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Metabolic Consequences of Cobalamin Scarcity in the Diatom Thalassiosira pseudonana as Revealed Through Metabolomics

Heal, Katherine R., Kellogg, Natalie A., Carlson, Laura T., Lionheart, Regina M., Ingalls, Anitra E.
Protist 2019 v.170 no.3 pp. 328-348
Bacillariophyceae, Thalassiosira pseudonana, aquatic food webs, biosynthesis, carbon sequestration, enzymes, marine ecosystems, metabolites, metabolomics, methionine, methylmalonyl-coenzyme A, photosynthesis, phytoplankton, polyamines, vitamin B12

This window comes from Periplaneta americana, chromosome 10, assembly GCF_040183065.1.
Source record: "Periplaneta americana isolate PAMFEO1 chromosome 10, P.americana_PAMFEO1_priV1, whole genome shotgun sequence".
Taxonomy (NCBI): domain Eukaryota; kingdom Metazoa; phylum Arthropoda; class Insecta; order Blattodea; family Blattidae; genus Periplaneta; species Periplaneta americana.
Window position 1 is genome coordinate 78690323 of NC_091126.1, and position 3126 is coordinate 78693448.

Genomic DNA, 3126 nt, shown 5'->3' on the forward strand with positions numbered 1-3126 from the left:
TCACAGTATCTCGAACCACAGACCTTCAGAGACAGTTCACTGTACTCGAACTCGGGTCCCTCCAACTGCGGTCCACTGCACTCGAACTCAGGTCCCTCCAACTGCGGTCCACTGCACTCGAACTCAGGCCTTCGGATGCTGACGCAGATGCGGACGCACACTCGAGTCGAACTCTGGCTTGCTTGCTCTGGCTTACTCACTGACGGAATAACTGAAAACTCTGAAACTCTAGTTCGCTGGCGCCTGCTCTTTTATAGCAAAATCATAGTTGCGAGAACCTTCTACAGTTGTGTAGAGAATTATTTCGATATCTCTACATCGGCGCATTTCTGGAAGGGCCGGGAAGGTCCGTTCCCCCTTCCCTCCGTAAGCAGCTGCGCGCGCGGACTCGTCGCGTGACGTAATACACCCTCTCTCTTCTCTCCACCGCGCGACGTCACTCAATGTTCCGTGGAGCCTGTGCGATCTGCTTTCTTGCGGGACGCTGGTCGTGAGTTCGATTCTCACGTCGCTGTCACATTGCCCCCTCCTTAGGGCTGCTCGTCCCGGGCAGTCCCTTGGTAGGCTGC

Diatoms perform an estimated 20% of global photosynthesis, form the base of the marine food web, and sequester carbon into the deep ocean through the biological pump. In some areas of the ocean, diatom growth is limited by the micronutrient cobalamin (vitamin B12), yet the biochemical ramifications of cobalamin limitation are not well understood. In a laboratory setting, we grew the diatom Thalassiosira pseudonana under replete and low cobalamin conditions to elucidate changes in metabolite pools. Using metabolomics, we show that the diatom experienced a metabolic cascade under cobalamin limitation that affected the central methionine cycle, transsulfuration pathway, and composition of osmolyte pools. In T. pseudonana, 5’-methylthioadenosine decreased under low cobalamin conditions, suggesting a disruption in the diatom’s polyamine biosynthesis. Furthermore, two acylcarnitines accumulated under low cobalamin, suggesting the limited use of an adenosylcobalamin-dependent enzyme, methylmalonyl CoA mutase. Overall, these changes in metabolite pools yield insight into the metabolic consequences of cobalamin limitation in diatoms and suggest that cobalamin availability may have consequences for microbial interactions that are based on metabolite production by phytoplankton.